110207 Obsessive Compulsive Disorder

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    CNWL/RHUL IAPT

    CBT PGDip.

    Obsessive-Compulsive Disorder

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    OBSESSIVE COMPULSIVE DISORDER

    SESSION OUTLINE

    DEFINITION AND DIAGNOSIS

    BEHAVIOURAL AETIOLOGICAL MODELS & TREATMENT

    COFFEE/TEA BREAK

    CBT AETIOLOGICAL MODELS & TREATMENT

    LUNCH

    VIDEO & CASE DISCUSSION

    SUSAN: CASE FORMULATION EXERCISE

    COFFEE/TEA BREAK

    ASSESSMENT MEASURES

    TROUBLESHOOTING TRAINEE CONCERNS/CASES

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    OCD DEFINITION AND DIAGNOSIS

    NORMAL WORRIES & COMPULSIONS

    DYSFUNCTIONAL/ABNORMAL

    OBSESSIONS

    DSM IV DIAGNOSIS

    A UNITARY CONSTRUCT?

    SUBCLASSES OF OCD

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    OCD DIAGNOSIS

    DSM IV & ICD 10A significant source of distress and/or interference

    OBSESSIONS

    Recurrent, persistent thoughts, images or Impulsesexperienced, at some point, as intrusive and senseless

    Attempts to ignore and/or suppress and/or neutralise.

    Recognition of ownership of thoughts, yet perceived as ego-

    dystonic; content unrelated to another Axis 1 diagnosis.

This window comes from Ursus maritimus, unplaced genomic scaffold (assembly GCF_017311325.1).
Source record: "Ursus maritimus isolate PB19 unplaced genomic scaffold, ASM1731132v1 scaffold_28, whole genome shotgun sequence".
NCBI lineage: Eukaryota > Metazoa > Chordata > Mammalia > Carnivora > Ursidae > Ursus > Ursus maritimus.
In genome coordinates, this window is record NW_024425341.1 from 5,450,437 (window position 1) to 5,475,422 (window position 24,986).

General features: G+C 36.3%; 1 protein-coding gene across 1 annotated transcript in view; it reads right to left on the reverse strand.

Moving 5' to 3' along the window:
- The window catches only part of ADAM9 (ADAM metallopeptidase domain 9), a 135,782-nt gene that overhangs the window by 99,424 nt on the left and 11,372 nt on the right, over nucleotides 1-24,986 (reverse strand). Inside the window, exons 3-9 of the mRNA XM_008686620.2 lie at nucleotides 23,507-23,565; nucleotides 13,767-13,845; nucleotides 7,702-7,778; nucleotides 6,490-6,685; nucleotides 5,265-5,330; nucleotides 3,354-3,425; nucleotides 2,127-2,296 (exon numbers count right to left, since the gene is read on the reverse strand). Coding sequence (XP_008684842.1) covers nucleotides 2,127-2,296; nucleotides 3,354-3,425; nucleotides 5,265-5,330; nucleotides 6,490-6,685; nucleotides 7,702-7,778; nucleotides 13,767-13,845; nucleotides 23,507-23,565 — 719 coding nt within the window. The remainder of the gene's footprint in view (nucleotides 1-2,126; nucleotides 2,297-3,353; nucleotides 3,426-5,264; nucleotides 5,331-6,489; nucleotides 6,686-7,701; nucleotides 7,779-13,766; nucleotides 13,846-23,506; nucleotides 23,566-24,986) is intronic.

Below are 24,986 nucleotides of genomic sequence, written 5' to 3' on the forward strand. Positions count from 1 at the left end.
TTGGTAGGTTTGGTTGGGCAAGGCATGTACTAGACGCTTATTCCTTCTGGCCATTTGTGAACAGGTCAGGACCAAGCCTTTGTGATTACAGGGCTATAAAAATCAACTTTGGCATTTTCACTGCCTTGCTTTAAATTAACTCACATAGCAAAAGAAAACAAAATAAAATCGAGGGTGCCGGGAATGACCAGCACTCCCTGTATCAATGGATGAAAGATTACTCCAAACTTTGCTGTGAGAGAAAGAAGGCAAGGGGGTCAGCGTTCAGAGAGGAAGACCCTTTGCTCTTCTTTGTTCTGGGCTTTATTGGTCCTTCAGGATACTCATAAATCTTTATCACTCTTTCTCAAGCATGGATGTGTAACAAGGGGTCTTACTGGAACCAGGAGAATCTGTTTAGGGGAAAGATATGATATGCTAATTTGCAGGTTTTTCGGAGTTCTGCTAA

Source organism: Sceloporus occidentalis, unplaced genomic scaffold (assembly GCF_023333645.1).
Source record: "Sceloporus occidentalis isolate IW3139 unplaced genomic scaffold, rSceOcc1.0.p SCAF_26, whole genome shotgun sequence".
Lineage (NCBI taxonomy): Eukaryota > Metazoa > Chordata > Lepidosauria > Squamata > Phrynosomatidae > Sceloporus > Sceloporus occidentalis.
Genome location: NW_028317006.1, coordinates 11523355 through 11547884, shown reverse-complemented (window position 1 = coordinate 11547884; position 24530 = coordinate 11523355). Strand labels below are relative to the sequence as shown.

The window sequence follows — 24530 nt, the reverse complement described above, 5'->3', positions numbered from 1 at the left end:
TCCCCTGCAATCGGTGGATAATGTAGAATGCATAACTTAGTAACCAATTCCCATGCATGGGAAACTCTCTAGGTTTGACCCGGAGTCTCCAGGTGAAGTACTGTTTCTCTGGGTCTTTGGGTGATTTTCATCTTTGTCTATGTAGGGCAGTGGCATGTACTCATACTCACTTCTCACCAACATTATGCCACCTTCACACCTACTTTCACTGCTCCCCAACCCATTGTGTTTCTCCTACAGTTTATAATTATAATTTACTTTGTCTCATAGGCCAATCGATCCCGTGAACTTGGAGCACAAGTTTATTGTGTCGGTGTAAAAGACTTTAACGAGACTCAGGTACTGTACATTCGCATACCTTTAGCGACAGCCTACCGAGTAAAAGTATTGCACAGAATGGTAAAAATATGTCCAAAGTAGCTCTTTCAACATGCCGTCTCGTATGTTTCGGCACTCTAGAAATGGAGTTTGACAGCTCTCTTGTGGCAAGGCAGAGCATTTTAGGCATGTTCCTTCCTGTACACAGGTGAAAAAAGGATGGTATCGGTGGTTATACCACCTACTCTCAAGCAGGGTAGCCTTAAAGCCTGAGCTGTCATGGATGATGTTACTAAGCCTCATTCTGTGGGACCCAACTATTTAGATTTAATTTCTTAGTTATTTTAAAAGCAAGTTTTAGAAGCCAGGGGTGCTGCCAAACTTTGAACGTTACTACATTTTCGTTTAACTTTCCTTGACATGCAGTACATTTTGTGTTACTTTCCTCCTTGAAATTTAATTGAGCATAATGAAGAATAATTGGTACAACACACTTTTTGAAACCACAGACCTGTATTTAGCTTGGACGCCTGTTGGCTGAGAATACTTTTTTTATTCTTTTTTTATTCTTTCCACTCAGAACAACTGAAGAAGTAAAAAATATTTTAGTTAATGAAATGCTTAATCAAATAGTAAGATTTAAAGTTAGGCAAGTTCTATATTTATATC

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    OCD DIAGNOSIS

    COMPULSIONS

    Repetitive, purposeful and intentional behaviour

    Performed in response to an obsession or according to

    certain rules

    Designed to neutralise or prevent discomfort and/or

    catastrophe.

    Awareness of their unrealistic and/or excessive nature

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    OCD: DIFFERENTIAL DIAGNOSIS

    MAJOR DEPRESSIVE DISORDERGENERALIZED ANXIETY DISORDER

    HYPOCHONDRIASIS

    SPECIFIC ILLNESS PHOBIA

    ANXIETY DUE TO A GENERAL MEDICAL CONDITION

    APPETITIVE DISORDERS

    BODY DYSMORPHIC DISORDER

    DELUSIONAL DISORDER

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    OCD DIFFERENTIAL DIAGNOSIS

    OBSESSIVE-COMPULSIVE PERSONALITY DISORDER

    ABSENCE OF OBSESSIONS AND/OR COMPULSIONS

    PERVASIVE PATTERN OF:

    ORDERLINESS

    PERFECTIONISM

    CONTROL

    PREDOMINANTLY EGOSYNTONIC

    ONSET BY EARLY ADULTHOOD